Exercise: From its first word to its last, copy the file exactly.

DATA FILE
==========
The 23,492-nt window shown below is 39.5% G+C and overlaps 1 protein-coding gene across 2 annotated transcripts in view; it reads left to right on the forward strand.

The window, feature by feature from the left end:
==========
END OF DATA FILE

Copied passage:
The 23,492-nt window shown below is 39.5% G+C and overlaps 1 protein-coding gene across 2 annotated transcripts in view; it reads left to right on the forward strand.

The window, feature by feature from the left end: